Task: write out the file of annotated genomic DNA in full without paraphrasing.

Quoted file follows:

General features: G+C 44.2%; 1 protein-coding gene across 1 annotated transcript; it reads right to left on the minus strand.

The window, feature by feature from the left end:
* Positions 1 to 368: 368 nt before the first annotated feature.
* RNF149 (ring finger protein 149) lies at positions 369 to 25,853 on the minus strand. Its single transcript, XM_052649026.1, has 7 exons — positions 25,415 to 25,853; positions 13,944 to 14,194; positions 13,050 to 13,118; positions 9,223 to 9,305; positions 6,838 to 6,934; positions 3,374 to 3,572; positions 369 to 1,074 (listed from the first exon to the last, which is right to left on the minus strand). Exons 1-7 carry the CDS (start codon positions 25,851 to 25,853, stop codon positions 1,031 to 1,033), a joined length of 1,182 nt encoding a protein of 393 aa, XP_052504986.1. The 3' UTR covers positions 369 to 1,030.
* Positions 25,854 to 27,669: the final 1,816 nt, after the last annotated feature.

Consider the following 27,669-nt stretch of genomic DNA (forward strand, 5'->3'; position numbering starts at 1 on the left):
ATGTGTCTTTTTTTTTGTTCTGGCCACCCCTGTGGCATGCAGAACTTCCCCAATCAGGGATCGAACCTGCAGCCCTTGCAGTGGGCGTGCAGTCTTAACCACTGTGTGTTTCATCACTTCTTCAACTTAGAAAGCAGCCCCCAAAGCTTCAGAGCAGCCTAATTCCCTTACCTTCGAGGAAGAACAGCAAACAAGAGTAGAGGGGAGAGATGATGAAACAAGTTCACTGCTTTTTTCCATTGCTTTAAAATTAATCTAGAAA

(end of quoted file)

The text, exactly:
General features: G+C 44.2%; 1 protein-coding gene across 1 annotated transcript; it reads right to left on the minus strand.

The window, feature by feature from the left end:
* Positions 1 to 368: 368 nt before the first annotated feature.
* RNF149 (ring finger protein 149) lies at positions 369 to 25,853 on the minus strand. Its single transcript, XM_052649026.1, has 7 exons — positions 25,415 to 25,853; positions 13,944 to 14,194; positions 13,050 to 13,118; positions 9,223 to 9,305; positions 6,838 to 6,934; positions 3,374 to 3,572; positions 369 to 1,074 (listed from the first exon to the last, which is right to left on the minus strand). Exons 1-7 carry the CDS (start codon positions 25,851 to 25,853, stop codon positions 1,031 to 1,033), a joined length of 1,182 nt encoding a protein of 393 aa, XP_052504986.1. The 3' UTR covers positions 369 to 1,030.
* Positions 25,854 to 27,669: the final 1,816 nt, after the last annotated feature.

Consider the following 27,669-nt stretch of genomic DNA (forward strand, 5'->3'; position numbering starts at 1 on the left):
ATGTGTCTTTTTTTTTGTTCTGGCCACCCCTGTGGCATGCAGAACTTCCCCAATCAGGGATCGAACCTGCAGCCCTTGCAGTGGGCGTGCAGTCTTAACCACTGTGTGTTTCATCACTTCTTCAACTTAGAAAGCAGCCCCCAAAGCTTCAGAGCAGCCTAATTCCCTTACCTTCGAGGAAGAACAGCAAACAAGAGTAGAGGGGAGAGATGATGAAACAAGTTCACTGCTTTTTTCCATTGCTTTAAAATTAATCTAGAAA